I hadn’t seen the 1998 Godzilla film pretty much since it came out. I went to the cinema at the time of course, by that point already being a committed fan of the big G’s Japanese adventures from their spurious showings on Channel 4 at one in the morning, but beyond that I have little memory of whether or not I actually enjoyed it. I certainly didn’t get it on video, and kept instead returning to the few Toho films I’d managed to tape off the TV.
In hindsight, though, I realise how much this film coloured my desire to see Godzilla 2014 before the event. When I fell in love with the original Godzilla, I fell in love with his moves, his friends and his enemies — the tail-slaps, the atomic heat breath, Anguirus, Rodan, Mothra, King Ghidorah, Gigan, Mechagodzilla, the Japanese Self-Defence Force…
98 had none of these. They gave him no opposing monster, no atomic breath, and even the American army lacked any fun bonus tech like maser tanks and space rockets. Alas it is not merely a poor excuse for a Godzilla film — it’s a bad film, full stop. It’s a bad monster movie, a bad action movie, and a bad disaster movie. It has aged horrendously. So as with all such things… Chris McPhail and I had a podcast chat about that!
Oh, it’s been a while since we talked movies, hasn’t it?
I had no particular affinity for the Predator films until I actually paid attention to them; whereupon I realised that Alien vs. Predator is actually really good (another hill I’ll die on, alongside Battleship) and that Predator 2 is a way better film than the original. Erk!
Before you start bagging me, listen to the full discussion Chris McPhail and I had on the subject — plus our meandering writers’ room thoughts on where the franchise could have gone afterwards to have fun and make maximum use of that crossover potential…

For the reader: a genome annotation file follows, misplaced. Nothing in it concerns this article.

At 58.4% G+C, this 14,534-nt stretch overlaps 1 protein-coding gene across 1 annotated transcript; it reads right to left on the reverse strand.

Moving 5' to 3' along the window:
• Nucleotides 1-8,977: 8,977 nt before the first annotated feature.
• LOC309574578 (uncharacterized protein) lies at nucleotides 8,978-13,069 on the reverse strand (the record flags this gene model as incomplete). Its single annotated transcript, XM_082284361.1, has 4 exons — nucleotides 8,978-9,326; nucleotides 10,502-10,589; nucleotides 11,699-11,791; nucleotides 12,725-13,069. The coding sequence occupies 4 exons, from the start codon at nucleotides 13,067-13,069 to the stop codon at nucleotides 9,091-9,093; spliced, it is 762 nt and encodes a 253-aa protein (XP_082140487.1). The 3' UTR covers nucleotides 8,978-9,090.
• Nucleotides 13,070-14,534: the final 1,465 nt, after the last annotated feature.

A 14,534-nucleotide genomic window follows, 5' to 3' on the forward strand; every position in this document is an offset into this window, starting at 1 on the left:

I’ve got a couple further thoughts for after you’re finished listening, which can be found below.
I think Kong: Skull Island is one of my favourite films of all time. It’s a big, meaty monster movie with plenty of focus on the monster(s); Kong is not the footnote to a human story, but an integral part of a story that occurs in a natural world. It also strikes the perfect balance of fun with the straight faced delivery required to carry off a giant ape bashing giant dinosaurs in the face.
It also has a post-credits sequel hook, but you don’t need to watch that or the lightly-linked precursor Godzilla (2014) to enjoy it. This is the holy grail of shared-universe films: each one standing on its own, but quietly accentuating the others when taken in wider context. This is world-building done right.
Was Independence Day: Resurgence really that bad?
The short answer is: yes.
The longer answer is: yes, but it was flooded with so many fantastic ideas. Alas, fantastic ideas though they may have been, most of their final forms are confused, contradictory, or simply malnourished. Independence Day: Resurgence starts off so well, genuinely extrapolating a possible future from What Happened in the First Film (instead of, ahem, desperately rebooting so they can retread the same stuff but worse) — then it almost immediately trips over its own shoelaces and stumbles off into mediocrity and crass over-spectacle.
Top marks for effort, if nothing else.